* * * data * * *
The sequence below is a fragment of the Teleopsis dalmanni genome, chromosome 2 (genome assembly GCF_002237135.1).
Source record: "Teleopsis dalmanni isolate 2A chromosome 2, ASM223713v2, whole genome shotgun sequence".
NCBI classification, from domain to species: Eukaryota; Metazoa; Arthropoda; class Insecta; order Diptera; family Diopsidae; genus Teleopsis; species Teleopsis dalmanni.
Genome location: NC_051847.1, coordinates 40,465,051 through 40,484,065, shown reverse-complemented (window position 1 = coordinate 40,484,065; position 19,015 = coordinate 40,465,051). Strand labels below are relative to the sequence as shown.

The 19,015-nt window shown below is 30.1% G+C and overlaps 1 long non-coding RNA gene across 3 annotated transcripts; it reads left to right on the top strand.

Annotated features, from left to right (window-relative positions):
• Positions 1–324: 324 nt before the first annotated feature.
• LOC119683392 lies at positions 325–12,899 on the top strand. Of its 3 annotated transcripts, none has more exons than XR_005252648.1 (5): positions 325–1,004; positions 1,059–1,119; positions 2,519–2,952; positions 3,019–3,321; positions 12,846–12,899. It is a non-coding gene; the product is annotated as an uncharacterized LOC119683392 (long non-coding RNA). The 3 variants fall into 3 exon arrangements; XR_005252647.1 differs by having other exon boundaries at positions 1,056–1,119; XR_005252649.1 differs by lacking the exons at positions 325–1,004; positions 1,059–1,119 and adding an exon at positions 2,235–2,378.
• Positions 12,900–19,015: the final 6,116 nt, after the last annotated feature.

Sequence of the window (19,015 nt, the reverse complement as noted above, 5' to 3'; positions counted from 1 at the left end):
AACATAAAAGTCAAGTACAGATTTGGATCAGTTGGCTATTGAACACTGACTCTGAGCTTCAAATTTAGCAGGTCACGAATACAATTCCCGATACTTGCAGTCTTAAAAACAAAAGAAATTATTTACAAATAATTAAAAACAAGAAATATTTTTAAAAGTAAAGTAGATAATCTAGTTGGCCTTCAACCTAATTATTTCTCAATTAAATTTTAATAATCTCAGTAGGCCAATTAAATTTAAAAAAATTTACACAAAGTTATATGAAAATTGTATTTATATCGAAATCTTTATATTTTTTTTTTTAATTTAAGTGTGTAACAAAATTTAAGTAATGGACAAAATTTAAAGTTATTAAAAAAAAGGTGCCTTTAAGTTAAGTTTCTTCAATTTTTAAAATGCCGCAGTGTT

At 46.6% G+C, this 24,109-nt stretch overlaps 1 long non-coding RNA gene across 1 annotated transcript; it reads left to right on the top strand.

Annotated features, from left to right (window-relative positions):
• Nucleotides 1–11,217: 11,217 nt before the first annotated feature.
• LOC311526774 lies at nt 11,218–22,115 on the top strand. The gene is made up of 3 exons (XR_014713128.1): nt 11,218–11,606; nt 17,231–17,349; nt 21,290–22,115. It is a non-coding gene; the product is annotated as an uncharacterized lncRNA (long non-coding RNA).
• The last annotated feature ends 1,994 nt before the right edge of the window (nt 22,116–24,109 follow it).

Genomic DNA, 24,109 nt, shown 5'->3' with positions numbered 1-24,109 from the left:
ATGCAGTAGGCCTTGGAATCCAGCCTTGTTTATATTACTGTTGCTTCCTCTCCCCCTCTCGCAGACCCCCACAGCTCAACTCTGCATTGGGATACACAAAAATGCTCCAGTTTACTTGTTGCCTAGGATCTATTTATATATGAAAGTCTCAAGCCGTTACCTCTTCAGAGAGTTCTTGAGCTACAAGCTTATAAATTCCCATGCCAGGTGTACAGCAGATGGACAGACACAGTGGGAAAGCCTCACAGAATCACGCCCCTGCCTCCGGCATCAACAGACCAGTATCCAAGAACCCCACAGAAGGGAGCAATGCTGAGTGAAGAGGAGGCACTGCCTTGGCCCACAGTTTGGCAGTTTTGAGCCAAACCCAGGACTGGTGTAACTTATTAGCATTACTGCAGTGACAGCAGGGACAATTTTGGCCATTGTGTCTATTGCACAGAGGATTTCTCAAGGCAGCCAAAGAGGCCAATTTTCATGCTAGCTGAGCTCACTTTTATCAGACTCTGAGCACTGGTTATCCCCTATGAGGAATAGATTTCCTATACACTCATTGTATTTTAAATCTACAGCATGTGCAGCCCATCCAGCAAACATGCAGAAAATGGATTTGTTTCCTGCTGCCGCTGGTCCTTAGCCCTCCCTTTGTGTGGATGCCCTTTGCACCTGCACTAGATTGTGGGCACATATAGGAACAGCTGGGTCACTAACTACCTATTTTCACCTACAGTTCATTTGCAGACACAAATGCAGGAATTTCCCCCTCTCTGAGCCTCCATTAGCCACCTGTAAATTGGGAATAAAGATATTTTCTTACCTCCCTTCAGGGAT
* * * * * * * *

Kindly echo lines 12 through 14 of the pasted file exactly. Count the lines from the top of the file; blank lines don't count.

At 46.6% G+C, this 24,109-nt stretch overlaps 1 long non-coding RNA gene across 1 annotated transcript; it reads left to right on the top strand.

Annotated features, from left to right (window-relative positions):
• Nucleotides 1–11,217: 11,217 nt before the first annotated feature.